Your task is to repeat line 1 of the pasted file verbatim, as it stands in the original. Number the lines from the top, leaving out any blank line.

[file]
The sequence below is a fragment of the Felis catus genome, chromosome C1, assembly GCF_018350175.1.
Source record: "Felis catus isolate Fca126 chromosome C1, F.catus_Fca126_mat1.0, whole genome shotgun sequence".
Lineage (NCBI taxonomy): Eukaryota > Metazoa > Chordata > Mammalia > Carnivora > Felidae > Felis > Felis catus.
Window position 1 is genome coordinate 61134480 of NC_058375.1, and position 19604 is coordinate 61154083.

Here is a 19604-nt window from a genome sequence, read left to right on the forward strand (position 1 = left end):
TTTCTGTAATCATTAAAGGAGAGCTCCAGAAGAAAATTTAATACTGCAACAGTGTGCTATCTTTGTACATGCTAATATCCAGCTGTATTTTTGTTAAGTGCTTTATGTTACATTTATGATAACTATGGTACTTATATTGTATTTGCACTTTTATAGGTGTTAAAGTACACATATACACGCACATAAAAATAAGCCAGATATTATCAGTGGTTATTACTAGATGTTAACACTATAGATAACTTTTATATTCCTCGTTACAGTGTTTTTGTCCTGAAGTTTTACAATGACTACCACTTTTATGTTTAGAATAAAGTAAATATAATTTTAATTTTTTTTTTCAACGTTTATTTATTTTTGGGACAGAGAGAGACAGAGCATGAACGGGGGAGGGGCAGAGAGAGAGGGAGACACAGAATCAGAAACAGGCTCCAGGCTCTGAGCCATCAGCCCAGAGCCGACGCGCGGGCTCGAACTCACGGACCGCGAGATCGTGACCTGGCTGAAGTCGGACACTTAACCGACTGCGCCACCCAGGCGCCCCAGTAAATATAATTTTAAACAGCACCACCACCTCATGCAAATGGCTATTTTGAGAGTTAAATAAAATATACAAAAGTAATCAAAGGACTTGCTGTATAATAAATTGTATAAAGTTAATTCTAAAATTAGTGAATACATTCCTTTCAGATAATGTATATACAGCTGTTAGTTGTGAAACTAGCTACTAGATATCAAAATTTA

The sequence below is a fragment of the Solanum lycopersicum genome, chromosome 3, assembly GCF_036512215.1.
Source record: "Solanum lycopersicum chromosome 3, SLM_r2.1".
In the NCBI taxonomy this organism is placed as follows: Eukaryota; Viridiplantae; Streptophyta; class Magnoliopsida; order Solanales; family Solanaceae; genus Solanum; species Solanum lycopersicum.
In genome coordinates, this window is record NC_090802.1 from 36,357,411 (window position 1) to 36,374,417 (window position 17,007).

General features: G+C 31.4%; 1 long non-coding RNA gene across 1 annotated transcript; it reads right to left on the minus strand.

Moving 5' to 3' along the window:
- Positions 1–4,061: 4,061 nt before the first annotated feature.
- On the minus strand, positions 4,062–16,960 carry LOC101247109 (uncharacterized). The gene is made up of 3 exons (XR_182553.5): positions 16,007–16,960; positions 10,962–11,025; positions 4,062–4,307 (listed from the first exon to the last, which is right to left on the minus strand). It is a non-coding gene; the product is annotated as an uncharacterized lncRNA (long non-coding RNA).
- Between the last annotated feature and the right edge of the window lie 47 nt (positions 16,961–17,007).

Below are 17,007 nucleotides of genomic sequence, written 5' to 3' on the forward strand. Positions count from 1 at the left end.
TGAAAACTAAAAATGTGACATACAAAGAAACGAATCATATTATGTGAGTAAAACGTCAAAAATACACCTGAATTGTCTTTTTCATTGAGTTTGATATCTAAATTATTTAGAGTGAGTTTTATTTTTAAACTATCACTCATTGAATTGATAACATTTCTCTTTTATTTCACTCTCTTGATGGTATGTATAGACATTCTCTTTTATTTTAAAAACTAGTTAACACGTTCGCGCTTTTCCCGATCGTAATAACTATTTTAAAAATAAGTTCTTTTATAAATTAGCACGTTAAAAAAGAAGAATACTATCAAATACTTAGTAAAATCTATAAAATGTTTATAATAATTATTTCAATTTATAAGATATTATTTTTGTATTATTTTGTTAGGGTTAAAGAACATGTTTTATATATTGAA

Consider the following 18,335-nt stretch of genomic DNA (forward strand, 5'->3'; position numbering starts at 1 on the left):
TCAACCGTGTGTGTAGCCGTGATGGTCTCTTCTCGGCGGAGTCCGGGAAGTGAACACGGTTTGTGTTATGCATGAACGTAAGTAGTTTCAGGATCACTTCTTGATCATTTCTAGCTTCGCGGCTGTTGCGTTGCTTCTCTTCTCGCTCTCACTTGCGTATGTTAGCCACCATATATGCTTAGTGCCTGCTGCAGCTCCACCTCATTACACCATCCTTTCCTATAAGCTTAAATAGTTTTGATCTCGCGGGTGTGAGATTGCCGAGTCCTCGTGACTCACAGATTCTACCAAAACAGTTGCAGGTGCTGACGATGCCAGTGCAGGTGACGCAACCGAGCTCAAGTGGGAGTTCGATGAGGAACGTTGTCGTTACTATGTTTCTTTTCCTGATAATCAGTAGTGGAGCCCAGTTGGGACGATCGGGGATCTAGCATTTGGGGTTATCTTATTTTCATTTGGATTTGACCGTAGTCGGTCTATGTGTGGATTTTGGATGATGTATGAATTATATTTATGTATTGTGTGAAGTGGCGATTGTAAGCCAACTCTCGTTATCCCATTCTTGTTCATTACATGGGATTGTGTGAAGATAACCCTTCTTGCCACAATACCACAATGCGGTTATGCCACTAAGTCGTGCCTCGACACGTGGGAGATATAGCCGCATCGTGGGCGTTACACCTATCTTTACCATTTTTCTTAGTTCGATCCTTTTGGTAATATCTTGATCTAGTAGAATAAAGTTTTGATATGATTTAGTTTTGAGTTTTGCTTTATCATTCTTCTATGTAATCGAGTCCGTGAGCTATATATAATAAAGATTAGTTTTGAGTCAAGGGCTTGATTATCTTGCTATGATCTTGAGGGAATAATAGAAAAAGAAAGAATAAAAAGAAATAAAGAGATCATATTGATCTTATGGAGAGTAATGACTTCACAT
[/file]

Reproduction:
The sequence below is a fragment of the Felis catus genome, chromosome C1, assembly GCF_018350175.1.